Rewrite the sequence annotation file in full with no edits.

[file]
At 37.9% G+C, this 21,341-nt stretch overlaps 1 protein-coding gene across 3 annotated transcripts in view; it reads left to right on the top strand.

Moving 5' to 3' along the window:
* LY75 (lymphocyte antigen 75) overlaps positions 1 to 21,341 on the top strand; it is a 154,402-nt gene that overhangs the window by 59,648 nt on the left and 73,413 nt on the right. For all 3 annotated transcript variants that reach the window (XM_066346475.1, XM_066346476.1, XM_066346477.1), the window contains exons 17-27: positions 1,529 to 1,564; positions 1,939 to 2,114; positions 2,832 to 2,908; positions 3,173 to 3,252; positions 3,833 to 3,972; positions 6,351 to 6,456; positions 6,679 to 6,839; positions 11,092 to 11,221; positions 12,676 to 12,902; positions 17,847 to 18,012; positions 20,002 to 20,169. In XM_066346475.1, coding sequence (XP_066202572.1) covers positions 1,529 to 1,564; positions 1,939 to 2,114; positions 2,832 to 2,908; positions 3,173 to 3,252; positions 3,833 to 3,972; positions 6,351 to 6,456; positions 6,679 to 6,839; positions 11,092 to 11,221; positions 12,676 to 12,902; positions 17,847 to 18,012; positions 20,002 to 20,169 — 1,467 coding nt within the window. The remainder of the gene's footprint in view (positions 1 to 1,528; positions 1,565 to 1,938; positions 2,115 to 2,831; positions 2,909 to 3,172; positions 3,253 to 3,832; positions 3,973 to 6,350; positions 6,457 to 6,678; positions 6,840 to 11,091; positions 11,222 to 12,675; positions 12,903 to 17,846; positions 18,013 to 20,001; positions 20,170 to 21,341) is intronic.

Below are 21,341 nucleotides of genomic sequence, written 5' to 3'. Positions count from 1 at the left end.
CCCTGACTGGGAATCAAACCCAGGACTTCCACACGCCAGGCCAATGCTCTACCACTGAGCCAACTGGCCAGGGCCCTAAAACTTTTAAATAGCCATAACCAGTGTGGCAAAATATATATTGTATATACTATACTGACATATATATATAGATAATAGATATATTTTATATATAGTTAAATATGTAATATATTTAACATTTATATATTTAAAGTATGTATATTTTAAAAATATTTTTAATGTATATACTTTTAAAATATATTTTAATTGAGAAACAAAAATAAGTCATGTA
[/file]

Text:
At 37.9% G+C, this 21,341-nt stretch overlaps 1 protein-coding gene across 3 annotated transcripts in view; it reads left to right on the top strand.

Moving 5' to 3' along the window:
* LY75 (lymphocyte antigen 75) overlaps positions 1 to 21,341 on the top strand; it is a 154,402-nt gene that overhangs the window by 59,648 nt on the left and 73,413 nt on the right. For all 3 annotated transcript variants that reach the window (XM_066346475.1, XM_066346476.1, XM_066346477.1), the window contains exons 17-27: positions 1,529 to 1,564; positions 1,939 to 2,114; positions 2,832 to 2,908; positions 3,173 to 3,252; positions 3,833 to 3,972; positions 6,351 to 6,456; positions 6,679 to 6,839; positions 11,092 to 11,221; positions 12,676 to 12,902; positions 17,847 to 18,012; positions 20,002 to 20,169. In XM_066346475.1, coding sequence (XP_066202572.1) covers positions 1,529 to 1,564; positions 1,939 to 2,114; positions 2,832 to 2,908; positions 3,173 to 3,252; positions 3,833 to 3,972; positions 6,351 to 6,456; positions 6,679 to 6,839; positions 11,092 to 11,221; positions 12,676 to 12,902; positions 17,847 to 18,012; positions 20,002 to 20,169 — 1,467 coding nt within the window. The remainder of the gene's footprint in view (positions 1 to 1,528; positions 1,565 to 1,938; positions 2,115 to 2,831; positions 2,909 to 3,172; positions 3,253 to 3,832; positions 3,973 to 6,350; positions 6,457 to 6,678; positions 6,840 to 11,091; positions 11,222 to 12,675; positions 12,903 to 17,846; positions 18,013 to 20,001; positions 20,170 to 21,341) is intronic.

Below are 21,341 nucleotides of genomic sequence, written 5' to 3'. Positions count from 1 at the left end.
CCCTGACTGGGAATCAAACCCAGGACTTCCACACGCCAGGCCAATGCTCTACCACTGAGCCAACTGGCCAGGGCCCTAAAACTTTTAAATAGCCATAACCAGTGTGGCAAAATATATATTGTATATACTATACTGACATATATATATAGATAATAGATATATTTTATATATAGTTAAATATGTAATATATTTAACATTTATATATTTAAAGTATGTATATTTTAAAAATATTTTTAATGTATATACTTTTAAAATATATTTTAATTGAGAAACAAAAATAAGTCATGTA